Monday, August 23, 2010

Back home after an insane weekend with old friends a couple hours north in a rented house on a Point Reyes ranch. I can't stop crying, not from sadness but as a result of my depressed and abused system. Twenty minutes after leaving the ranch I vomited four times out the left passenger door. Relapse and recovery. On the brighter side, friend Cole came in early last week and we toured the city on bike. We looked at art and ate burritos, talked about music and went to a Kurosawa movie, met up with friends and went grocery shopping. On Thursday more friends came in then on Friday we went up to the ranch. So beautiful and calm. Sheep and a swampy pond. Home to the Strauss creamery, which happens to make my favorite yogurt and we ate dinner. Joked and made jokes, smoked cigarettes and drank. On Saturday we went hiking up to Bass lake and beyond to a water fall by the beach. Followed by drinking. Followed by multiple layers of hangover. I wouldn't have it any other way, but only once a year.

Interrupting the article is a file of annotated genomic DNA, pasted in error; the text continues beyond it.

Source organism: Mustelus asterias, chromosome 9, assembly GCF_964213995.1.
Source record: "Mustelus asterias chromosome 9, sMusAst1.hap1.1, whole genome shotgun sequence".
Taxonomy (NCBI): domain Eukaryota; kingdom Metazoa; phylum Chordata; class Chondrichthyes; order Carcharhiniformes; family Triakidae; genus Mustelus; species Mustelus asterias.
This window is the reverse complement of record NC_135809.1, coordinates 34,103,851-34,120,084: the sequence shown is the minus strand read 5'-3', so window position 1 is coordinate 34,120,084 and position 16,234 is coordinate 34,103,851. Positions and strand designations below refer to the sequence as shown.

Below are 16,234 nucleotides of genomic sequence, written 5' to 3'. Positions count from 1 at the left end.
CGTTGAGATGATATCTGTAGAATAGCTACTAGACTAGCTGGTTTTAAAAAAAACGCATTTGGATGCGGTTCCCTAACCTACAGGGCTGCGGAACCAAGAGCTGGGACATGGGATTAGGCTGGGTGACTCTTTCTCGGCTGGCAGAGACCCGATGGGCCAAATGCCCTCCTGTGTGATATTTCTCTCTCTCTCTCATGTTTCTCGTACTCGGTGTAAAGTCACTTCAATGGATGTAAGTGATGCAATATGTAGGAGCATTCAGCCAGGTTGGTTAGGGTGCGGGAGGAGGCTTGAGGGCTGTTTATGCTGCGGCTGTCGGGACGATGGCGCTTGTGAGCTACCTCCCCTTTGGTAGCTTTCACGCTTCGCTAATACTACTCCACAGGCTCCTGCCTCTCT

Tomorrow I leave for Kentucky to see my uncle, cousins, second cousins, brother, sister, brother-in-law, and niece. On Friday I leave from Kentucky to go up to Wisconsin to see mother, step-father, aunt, aunt's wife, step-brother, old friends, and my dad. I'll have four full days so it's not much time but enough. I come back here a week from Wednesday and start school on Thursday. Much to do today to get ready to go and be gone and be ready to come back. Unlike last week I will have my computer and will be in touch. In the meantime, here's a Kimiko Hahn poem from the June issue of Harper's. I found it on a scrap torn from the magazine while cleaning out my bag this morning:
Xenicus Longipes
The four known species of bush wren in New Zealand
are, by now, endangered or extinct.
Possessing trifling tails and wings, none fly far—
instead they hop and dart
in whatever undergrowth scrapes the landscape.
Those on Cook Strait's margin of rock
entirely lost the capacity for flight
and in 1894 were destroyed not by farmers,
hunters, pet traders, rats, disease,
natural disaster or want of food—
but by Tibble, the lighthouse keeper's cat.
Oh, what we think we need to survive kills others:
I have consuming need for my beloved, he knows—
and I hope he is not sorry.